Crust persists at higher elevations
December 5, 2014
Steamboat Springs — Wildlife seem to be coping with the ice, but avalanche observers continue to have long-term concerns about avalanche danger in the backcountry.
According to the Colorado Avalanche Information Center, little snow is expected in the near future and temperatures remain mild.
"The widespread ice crust in the upper snowpack across the Steamboat zone won’t go away anytime soon," the Avalanche Information Center reported Friday. "There was faint hope the crust might show signs of eroding in the past week, but observations from the last few days from near Hahn’s Peak, Buffalo Pass, Rabbit Ears Pass and Gore Pass prove otherwise."
The sheet of ice developed over plentiful amounts of powdery snow when freezing rain fell the night before Steamboat Ski Area opened for Scholarship Day on Nov. 26. Those who ventured onto the ungroomed trails were met with less than sub-par conditions.
Until new snow arrives, skiers at the ski area have been advised to stick to the groomers.
This week, ski area employees were seen stepping down the sides of some trails in their skis and breaking up the crust. Messages left with ski area officials to explain the tactic were not returned Friday.
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On Saturday, the ski area is opening 11 more trails in the Sunshine Peak area.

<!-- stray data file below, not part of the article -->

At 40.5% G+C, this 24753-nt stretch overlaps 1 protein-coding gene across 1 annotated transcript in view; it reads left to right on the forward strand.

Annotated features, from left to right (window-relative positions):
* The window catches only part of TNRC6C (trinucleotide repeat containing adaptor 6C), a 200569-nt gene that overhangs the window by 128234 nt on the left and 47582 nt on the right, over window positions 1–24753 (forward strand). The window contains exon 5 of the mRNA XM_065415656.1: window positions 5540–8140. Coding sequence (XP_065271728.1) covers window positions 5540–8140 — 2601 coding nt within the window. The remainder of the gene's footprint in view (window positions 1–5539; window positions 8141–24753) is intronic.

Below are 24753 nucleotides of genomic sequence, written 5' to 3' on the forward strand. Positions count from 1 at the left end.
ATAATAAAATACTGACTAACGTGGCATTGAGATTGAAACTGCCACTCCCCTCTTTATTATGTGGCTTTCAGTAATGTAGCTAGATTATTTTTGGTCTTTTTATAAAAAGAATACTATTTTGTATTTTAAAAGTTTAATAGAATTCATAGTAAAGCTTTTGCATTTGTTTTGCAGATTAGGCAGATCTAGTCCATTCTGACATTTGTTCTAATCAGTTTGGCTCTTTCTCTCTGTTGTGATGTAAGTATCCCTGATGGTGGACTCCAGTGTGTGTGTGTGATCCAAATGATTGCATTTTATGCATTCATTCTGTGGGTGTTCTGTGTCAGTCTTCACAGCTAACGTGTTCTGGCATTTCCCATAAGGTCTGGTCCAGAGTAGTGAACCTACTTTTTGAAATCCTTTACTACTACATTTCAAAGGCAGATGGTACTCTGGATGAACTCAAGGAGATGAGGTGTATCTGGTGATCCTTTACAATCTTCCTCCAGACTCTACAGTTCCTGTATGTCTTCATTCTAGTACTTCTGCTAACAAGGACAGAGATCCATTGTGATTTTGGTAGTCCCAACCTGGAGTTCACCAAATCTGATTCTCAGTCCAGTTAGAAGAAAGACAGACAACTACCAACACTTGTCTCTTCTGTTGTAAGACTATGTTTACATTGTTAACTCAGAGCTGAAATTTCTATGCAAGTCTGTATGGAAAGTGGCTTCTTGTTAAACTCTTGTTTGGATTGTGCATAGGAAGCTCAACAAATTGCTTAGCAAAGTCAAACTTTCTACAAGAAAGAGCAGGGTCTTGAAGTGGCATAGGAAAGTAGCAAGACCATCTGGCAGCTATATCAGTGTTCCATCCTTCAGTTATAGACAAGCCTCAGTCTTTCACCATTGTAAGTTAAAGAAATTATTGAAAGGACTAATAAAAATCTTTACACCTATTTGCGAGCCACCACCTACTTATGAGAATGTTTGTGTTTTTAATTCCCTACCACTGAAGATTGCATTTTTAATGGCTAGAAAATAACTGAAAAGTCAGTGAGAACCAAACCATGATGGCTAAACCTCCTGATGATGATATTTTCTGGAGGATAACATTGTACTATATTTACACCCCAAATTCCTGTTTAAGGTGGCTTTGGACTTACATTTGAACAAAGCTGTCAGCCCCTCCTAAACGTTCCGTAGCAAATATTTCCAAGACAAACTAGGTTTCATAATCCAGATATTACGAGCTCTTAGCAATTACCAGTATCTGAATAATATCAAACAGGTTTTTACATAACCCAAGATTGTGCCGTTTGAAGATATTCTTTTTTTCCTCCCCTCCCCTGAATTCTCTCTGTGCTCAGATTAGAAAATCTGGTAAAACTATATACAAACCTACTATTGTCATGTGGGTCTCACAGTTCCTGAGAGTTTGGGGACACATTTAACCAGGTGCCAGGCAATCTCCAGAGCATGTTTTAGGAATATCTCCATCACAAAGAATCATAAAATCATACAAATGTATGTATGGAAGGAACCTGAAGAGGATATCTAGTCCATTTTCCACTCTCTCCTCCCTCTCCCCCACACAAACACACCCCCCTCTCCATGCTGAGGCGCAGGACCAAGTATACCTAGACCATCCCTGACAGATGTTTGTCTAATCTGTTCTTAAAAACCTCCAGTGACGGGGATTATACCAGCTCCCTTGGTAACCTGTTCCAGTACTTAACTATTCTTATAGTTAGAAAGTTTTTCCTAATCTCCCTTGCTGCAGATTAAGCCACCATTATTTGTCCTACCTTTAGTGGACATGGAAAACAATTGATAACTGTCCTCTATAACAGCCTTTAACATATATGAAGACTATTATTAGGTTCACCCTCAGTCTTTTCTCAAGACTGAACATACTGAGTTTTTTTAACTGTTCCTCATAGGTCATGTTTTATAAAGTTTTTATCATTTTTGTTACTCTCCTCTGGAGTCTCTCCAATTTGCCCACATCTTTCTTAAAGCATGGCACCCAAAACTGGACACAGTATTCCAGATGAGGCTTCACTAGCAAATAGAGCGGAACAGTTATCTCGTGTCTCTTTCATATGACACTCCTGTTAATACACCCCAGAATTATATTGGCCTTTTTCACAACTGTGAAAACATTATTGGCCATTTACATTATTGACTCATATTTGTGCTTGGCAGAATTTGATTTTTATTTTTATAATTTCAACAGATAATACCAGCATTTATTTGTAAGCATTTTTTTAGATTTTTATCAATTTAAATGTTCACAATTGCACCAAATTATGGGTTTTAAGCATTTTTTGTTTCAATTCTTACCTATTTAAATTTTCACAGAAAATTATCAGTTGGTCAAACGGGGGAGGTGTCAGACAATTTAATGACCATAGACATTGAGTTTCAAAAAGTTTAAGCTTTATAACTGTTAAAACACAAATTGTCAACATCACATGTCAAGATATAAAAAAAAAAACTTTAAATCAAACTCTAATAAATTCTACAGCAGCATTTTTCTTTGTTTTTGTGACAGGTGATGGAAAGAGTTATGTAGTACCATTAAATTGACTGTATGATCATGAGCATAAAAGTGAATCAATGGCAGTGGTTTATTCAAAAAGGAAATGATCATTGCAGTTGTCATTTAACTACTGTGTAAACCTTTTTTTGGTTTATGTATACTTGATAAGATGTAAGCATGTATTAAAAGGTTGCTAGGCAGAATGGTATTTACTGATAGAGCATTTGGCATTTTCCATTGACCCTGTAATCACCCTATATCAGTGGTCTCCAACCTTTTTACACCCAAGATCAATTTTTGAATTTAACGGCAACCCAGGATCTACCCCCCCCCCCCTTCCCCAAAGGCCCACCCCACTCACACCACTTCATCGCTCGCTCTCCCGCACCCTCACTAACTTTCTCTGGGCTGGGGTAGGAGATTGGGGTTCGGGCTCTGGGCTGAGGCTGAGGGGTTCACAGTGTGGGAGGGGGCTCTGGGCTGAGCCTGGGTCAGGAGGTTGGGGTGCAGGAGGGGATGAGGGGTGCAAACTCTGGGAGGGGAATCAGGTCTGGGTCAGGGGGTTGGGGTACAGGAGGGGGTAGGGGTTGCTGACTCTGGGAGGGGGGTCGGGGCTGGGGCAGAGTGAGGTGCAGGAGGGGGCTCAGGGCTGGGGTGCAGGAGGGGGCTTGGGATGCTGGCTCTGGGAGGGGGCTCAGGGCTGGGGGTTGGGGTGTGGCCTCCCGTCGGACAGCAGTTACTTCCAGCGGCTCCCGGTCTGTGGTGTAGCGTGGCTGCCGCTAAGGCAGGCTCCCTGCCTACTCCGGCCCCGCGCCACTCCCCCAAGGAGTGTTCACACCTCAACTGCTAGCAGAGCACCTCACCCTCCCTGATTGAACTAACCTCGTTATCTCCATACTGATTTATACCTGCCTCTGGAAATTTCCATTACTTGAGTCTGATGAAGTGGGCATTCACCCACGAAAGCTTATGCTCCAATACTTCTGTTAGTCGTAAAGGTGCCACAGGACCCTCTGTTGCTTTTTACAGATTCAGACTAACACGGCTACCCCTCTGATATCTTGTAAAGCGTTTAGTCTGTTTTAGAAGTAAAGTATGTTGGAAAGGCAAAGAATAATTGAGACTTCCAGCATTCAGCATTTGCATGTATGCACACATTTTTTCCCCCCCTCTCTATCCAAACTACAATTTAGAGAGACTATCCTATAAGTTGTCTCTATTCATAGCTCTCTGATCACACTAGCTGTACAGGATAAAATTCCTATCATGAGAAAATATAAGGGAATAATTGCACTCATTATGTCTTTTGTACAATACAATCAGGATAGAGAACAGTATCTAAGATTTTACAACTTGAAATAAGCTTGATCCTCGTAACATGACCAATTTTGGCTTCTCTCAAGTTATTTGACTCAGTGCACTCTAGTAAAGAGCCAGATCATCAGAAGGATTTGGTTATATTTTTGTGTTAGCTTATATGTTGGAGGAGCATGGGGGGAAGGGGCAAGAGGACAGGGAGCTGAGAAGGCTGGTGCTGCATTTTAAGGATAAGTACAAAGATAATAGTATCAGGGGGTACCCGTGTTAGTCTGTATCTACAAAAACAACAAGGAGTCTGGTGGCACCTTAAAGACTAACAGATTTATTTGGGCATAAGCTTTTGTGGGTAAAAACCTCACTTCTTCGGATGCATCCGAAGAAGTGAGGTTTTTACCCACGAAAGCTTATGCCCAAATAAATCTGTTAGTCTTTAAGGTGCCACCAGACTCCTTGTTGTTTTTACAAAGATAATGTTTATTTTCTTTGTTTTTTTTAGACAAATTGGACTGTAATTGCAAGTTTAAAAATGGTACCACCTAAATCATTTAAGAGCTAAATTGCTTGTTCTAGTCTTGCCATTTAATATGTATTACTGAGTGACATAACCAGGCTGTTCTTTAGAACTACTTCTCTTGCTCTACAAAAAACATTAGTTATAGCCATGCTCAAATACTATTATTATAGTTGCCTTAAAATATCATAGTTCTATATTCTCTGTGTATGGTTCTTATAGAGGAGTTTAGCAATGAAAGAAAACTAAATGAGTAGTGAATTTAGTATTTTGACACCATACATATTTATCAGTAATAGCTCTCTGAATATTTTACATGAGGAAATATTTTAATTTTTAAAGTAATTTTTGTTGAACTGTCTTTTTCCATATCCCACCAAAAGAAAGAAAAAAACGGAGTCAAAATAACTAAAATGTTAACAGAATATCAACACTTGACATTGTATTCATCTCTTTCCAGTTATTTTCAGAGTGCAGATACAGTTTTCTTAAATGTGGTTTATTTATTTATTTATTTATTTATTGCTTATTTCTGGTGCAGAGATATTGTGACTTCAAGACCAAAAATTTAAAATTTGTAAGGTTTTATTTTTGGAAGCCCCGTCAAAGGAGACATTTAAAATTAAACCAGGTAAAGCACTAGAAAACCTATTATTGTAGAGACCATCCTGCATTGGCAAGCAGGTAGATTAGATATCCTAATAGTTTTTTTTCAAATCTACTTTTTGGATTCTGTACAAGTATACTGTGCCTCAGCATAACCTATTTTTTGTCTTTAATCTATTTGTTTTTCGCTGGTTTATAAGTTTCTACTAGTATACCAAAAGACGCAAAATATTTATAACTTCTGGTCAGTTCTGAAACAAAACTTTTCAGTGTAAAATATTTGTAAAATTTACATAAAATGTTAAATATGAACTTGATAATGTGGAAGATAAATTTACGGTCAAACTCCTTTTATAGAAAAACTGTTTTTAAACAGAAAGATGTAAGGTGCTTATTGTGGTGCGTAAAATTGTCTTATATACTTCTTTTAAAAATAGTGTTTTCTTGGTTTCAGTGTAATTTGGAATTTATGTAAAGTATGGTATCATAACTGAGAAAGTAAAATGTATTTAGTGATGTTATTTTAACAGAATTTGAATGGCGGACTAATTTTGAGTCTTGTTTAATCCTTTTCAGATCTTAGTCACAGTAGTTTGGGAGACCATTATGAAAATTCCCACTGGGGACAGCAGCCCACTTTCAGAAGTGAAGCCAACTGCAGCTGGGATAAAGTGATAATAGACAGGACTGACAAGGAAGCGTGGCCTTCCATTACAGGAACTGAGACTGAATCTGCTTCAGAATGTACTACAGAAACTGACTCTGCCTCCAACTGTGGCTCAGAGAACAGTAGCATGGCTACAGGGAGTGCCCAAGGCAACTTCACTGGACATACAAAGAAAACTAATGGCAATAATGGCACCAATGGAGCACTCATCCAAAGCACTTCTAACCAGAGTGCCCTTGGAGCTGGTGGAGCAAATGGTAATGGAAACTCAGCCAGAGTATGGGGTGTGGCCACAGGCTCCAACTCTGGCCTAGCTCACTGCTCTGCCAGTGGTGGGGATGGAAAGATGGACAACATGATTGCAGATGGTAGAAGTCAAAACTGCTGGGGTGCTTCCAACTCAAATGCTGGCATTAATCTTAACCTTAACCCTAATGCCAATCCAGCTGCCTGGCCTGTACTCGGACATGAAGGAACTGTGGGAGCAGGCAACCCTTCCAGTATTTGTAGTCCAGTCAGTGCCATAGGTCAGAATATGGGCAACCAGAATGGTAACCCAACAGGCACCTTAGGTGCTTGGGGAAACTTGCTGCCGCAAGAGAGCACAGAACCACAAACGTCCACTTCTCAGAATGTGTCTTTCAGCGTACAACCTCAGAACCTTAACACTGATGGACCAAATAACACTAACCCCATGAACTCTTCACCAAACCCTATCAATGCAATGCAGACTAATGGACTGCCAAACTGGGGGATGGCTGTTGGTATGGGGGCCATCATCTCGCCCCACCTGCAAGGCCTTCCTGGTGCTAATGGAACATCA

Outside the ski area boundary in the backcountry, observers have reported that the small amount of snow that has fallen is not bonding well to the crusty surface.
"You might find pockets of new snow that will sheet off in small, shallow avalanches," the Avalanche Information Center reported. "Those could be an issue in very steep, high-consequence terrain."
The organization reported avalanche conditions in the backcountry at treeline and above were moderate.
After a slight chance of snow Saturday night, forecaster Joel Gratz, with http://www.opensnow.com, predicts the next storm with the potential to produce snow will roll into the region Dec. 13. He was not optimistic that the storm would produce deep snow statewide.
"Looking further ahead, there are hints that the last 10 days of December could offer a different weather pattern," Gratz said.
Colorado Parks and Wildlife Area Wildlife Manager Jim Haskins said a crust of ice would have had a large impact if it occurred later in the winter, and it would mostly impact big game animals like moose, elk and deer.
"They have to be able to move around to get to forage," Haskins said.
Haskins said that a lot of the snow has melted in the feeding areas that big game animals use.
"That kind of crust on a winter range could have significant impacts," Haskins said.